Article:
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10 Steps to Creating a Culture of Gratitude



Everyone wants to feel that they are valued, appreciated, and respected for their contributions at work. Giving and receiving gratitude has been shown to have multiple benefits, everything from improved work performance, higher levels of employee engagement, and lower levels of work stress to greater job satisfaction and self-esteem, improved employee retention, and overall physical/mental health.

There are a multitude of ways to promote and invigorate a positive culture of gratitude in your workplace that will have a direct impact on business results and boost the benefits for employees. Do your part to stimulate a robust culture of gratitude in your workplace where the human resource is the highest priority. Showing gratitude is an easy, quick, and inexpensive way to affect organizational change.

Here are 10 simple strategies to help get you started:


1. Leadership:

A successful culture of gratitude is easiest to cultivate when management is on board. Play an active role in modeling gratitude from the top down. It doesn’t matter where you are in the chain of command; lead by example even if you don’t have anyone reporting to you.

2. Customize:

Generic compliments can only get you so far and get stale quickly. Tailor gratitude to each individual so that it carries more meaning. Taking the time to think about specific examples of things you’re grateful for will also make it easier to find gratitude wherever you are.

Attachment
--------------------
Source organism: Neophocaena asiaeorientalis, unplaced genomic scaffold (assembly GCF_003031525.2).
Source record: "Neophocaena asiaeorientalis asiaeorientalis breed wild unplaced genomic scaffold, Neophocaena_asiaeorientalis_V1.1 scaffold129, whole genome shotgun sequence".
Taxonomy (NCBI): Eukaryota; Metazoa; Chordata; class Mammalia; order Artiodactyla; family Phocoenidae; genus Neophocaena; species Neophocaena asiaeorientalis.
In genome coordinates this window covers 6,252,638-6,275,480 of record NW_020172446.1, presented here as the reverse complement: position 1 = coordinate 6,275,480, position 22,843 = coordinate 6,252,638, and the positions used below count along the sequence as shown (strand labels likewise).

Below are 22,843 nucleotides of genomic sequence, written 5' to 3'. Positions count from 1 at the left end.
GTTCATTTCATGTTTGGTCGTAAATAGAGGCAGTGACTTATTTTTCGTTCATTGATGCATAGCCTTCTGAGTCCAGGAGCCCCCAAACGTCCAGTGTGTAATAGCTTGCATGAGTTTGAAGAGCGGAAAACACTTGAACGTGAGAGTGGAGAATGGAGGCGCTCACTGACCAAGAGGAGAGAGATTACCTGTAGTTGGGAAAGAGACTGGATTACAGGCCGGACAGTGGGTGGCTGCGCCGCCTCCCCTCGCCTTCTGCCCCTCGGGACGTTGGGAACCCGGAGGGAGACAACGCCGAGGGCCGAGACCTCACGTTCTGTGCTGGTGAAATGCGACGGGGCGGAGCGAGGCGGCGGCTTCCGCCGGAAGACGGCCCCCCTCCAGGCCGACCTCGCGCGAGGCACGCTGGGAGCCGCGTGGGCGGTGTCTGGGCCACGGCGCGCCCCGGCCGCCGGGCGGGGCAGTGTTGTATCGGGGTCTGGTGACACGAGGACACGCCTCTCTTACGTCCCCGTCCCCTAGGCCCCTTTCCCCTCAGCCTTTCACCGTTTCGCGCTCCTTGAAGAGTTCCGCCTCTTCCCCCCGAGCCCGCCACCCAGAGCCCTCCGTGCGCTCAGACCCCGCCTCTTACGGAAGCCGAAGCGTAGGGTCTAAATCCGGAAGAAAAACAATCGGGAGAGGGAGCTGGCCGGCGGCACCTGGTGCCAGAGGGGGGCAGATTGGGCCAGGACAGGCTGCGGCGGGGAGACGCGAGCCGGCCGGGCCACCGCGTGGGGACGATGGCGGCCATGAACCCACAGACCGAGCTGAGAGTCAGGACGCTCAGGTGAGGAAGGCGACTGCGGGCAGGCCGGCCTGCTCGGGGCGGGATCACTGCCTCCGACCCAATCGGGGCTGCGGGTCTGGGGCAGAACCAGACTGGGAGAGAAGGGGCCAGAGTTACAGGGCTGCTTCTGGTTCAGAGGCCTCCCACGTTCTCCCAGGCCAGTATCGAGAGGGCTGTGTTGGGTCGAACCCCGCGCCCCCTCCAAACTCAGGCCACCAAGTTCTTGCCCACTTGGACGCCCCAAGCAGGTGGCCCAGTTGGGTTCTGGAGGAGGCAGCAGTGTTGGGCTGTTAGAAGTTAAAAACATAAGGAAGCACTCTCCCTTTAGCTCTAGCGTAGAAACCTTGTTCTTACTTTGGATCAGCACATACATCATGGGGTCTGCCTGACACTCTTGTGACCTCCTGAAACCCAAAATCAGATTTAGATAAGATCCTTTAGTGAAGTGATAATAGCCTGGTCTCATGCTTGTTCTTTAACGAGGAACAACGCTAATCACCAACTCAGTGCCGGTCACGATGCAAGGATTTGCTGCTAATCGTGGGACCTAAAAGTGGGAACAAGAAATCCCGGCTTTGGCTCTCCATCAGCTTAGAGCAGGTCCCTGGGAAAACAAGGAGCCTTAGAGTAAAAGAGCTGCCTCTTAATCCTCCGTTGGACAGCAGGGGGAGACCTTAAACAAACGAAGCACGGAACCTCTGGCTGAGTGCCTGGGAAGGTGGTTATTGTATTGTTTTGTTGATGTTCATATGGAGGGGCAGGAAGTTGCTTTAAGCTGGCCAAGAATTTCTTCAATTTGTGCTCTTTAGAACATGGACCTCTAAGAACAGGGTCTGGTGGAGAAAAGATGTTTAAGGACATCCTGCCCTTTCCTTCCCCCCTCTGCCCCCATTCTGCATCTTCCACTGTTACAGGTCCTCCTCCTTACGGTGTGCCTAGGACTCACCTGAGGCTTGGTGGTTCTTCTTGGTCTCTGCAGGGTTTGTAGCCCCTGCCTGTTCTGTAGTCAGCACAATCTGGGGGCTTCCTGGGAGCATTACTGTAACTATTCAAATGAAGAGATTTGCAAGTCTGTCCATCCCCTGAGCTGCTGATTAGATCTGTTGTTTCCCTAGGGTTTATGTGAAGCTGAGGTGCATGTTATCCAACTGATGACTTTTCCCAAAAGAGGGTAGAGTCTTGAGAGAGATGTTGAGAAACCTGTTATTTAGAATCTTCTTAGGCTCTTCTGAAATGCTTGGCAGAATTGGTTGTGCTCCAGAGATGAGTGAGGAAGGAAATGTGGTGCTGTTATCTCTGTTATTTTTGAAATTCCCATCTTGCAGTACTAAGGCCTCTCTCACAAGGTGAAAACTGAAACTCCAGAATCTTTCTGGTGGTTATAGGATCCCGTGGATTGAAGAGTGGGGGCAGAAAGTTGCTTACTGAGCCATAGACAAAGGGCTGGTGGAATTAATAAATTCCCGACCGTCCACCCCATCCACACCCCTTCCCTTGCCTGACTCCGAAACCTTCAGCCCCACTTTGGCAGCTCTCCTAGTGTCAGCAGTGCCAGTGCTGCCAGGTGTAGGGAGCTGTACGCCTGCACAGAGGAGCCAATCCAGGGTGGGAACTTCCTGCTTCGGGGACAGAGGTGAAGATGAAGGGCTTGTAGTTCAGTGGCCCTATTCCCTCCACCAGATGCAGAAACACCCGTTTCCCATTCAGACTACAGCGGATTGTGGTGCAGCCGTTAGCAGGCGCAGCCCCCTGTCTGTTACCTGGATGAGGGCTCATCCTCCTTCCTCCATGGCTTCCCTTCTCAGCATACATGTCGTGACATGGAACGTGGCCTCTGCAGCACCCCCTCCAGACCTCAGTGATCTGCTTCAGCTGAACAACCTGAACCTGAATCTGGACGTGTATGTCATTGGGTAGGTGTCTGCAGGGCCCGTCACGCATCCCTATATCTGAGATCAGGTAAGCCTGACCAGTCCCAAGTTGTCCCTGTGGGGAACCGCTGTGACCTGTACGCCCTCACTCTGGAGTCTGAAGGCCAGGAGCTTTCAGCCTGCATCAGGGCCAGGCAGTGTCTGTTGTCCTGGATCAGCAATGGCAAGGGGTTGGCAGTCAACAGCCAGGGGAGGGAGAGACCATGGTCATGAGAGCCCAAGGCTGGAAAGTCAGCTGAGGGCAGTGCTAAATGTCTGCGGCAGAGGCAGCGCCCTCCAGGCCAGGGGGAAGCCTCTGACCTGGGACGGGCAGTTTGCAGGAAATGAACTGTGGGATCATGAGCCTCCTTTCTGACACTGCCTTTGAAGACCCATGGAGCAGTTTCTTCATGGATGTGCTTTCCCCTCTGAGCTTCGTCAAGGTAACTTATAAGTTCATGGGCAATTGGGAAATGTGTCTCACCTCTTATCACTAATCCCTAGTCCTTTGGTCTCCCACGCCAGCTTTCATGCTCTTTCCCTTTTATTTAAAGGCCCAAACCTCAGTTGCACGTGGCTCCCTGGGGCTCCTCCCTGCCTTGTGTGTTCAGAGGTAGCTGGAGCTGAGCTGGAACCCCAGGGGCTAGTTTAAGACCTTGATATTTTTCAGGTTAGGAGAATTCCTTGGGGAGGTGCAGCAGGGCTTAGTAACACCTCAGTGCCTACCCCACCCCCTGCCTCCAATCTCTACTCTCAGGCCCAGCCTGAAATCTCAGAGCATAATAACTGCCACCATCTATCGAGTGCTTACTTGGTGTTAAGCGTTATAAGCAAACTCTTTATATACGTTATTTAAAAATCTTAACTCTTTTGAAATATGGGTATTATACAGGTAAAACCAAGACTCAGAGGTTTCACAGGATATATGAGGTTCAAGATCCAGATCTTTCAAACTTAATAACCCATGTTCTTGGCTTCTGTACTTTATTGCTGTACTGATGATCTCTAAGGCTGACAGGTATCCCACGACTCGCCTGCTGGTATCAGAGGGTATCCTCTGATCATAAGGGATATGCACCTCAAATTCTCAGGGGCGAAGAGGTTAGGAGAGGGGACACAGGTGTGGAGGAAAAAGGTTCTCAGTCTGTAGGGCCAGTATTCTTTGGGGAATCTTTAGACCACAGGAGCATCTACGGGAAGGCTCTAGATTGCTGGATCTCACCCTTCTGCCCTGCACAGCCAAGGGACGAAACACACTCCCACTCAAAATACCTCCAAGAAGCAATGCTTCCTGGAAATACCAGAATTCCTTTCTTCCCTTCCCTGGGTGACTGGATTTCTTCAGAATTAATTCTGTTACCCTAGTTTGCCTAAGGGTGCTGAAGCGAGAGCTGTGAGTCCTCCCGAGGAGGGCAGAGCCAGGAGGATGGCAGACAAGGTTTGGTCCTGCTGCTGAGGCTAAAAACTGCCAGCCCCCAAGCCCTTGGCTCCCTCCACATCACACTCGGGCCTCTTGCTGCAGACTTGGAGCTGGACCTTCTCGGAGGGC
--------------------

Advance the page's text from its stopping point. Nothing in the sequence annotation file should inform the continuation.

3. Light-hearted:

In a work environment, keeping things enjoyable can be a key success factor. Try to implement fun and impactful gratitude exercises with teams, and make sure to get everyone involved. This can also boost team closeness and camaraderie, a definite plus.

4. Quality:

As mentioned before, the contents of gratitude are vital to make it stick. Strive for quality of kudos with authenticity, not quantity. It’s certainly easier to thank people for every little thing but it can appear disingenuous. It means a lot more to have a single sincere thank-you than a hundred meaningless ones.

5. Shout-outs:

In the workplace, finding a platform for gratitude can help spread a grateful culture. Create digital thank you note or appreciation boards for use in the office or find another way to call out gratitude. Encourage those around you to show gratitude by making it easy!


6. Simple:

Getting back to basics and keeping things simple also makes it easier to consistently show gratitude. One simple but meaningful way to communicate appreciation is by sending handwritten thank you cards.

7. Tangible:

Thank-yous can take different forms. Provide avenues for monetary and non-monetary thank-yous based on what the situation calls for. Depending on the circumstances and the people involved, different approaches for tangibility may be required, so keep an open mind.

8. Empower:

In order to create a thankful culture, it isn’t enough to make a single thank-you and be done. Foster voluntary opportunities for expressions of gratitude in your life and empower those around you to do the same.

9. Teamwork:

As mentioned before, thankfulness as part of a team’s culture can improve the bonds between co-workers. Therefore, it is important to give and receive credit to build reciprocity and mutuality. This makes people feel appreciated and that their contributions matter!

10. Continuous:

A culture of thankfulness should be built to last. Make gratitude a policy and practice of everyday work life!